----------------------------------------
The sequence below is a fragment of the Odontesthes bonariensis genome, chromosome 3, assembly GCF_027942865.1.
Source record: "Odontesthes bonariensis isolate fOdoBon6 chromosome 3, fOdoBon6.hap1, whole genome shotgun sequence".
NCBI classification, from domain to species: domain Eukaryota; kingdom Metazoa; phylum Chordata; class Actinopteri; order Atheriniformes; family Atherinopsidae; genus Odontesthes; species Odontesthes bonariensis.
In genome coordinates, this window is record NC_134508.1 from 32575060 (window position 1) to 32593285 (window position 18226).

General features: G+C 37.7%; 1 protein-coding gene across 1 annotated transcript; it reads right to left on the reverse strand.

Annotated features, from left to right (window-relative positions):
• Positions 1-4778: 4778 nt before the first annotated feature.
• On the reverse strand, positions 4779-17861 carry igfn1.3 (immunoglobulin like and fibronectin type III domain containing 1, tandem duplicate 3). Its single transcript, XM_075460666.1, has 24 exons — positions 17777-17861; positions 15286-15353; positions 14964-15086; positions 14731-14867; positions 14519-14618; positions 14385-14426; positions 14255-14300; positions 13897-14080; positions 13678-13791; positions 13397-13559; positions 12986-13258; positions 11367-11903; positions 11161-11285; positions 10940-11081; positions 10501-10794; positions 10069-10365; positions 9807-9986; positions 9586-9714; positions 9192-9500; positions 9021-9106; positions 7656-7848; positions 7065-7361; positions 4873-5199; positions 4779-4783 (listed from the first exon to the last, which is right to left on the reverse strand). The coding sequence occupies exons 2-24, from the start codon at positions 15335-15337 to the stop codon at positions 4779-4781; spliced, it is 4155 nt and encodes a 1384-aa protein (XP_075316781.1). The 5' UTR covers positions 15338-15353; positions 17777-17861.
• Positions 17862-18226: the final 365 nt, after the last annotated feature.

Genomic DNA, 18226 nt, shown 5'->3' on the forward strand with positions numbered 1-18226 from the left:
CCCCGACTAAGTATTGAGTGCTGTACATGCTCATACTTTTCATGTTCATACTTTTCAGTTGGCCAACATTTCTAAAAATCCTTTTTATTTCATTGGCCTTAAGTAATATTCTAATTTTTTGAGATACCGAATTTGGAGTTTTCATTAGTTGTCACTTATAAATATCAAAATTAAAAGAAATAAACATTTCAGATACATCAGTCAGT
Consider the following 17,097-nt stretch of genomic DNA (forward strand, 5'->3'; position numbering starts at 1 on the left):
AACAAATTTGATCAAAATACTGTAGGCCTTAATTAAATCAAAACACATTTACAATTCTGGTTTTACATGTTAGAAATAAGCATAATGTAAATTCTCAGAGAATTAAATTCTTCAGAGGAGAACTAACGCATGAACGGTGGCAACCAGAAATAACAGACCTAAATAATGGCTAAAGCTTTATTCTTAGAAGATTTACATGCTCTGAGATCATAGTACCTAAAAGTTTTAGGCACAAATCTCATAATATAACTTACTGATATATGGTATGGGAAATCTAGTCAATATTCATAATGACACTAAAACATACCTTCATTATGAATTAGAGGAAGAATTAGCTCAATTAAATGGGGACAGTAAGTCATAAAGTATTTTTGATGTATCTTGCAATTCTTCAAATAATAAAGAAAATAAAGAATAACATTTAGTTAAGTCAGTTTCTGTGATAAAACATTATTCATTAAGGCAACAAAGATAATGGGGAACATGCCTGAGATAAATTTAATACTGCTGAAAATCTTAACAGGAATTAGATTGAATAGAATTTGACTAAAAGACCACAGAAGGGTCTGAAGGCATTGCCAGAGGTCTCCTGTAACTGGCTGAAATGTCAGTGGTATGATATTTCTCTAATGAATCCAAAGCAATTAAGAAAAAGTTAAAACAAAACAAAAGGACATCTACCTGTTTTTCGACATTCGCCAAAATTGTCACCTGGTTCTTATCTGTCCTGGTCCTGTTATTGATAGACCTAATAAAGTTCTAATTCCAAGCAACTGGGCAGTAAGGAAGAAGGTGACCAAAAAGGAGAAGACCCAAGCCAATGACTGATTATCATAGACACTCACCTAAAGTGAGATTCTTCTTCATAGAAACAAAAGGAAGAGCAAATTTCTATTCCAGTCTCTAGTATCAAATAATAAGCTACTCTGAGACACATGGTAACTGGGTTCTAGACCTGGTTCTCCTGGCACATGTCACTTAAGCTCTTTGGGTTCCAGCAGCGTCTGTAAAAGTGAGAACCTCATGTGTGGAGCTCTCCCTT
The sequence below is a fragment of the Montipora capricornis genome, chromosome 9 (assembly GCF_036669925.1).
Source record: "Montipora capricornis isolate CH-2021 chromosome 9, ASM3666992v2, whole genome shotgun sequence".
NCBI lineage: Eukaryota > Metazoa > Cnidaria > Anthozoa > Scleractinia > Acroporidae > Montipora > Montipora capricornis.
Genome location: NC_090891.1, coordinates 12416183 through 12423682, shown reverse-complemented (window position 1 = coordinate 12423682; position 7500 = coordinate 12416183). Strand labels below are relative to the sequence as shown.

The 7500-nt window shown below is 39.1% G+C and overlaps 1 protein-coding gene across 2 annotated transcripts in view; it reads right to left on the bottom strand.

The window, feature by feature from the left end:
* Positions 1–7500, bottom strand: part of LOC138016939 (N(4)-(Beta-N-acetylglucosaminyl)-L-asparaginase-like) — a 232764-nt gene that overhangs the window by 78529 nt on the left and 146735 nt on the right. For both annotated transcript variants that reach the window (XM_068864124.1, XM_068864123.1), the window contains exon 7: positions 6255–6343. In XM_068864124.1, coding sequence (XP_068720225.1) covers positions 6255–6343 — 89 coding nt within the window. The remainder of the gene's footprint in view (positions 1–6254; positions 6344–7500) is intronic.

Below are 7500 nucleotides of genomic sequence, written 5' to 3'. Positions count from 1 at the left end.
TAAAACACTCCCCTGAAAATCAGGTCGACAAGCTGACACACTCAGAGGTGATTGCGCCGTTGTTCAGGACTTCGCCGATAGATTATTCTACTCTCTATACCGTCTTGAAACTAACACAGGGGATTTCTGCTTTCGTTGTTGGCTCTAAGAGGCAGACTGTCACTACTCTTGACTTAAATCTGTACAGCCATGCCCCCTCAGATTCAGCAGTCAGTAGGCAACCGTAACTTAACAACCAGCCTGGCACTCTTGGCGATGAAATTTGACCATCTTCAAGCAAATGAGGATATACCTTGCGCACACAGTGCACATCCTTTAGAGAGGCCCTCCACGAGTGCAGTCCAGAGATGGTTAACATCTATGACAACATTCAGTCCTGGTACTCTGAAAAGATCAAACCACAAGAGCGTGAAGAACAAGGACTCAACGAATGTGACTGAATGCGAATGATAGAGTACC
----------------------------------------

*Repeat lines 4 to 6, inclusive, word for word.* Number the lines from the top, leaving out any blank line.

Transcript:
In genome coordinates, this window is record NC_134508.1 from 32575060 (window position 1) to 32593285 (window position 18226).

General features: G+C 37.7%; 1 protein-coding gene across 1 annotated transcript; it reads right to left on the reverse strand.

Annotated features, from left to right (window-relative positions):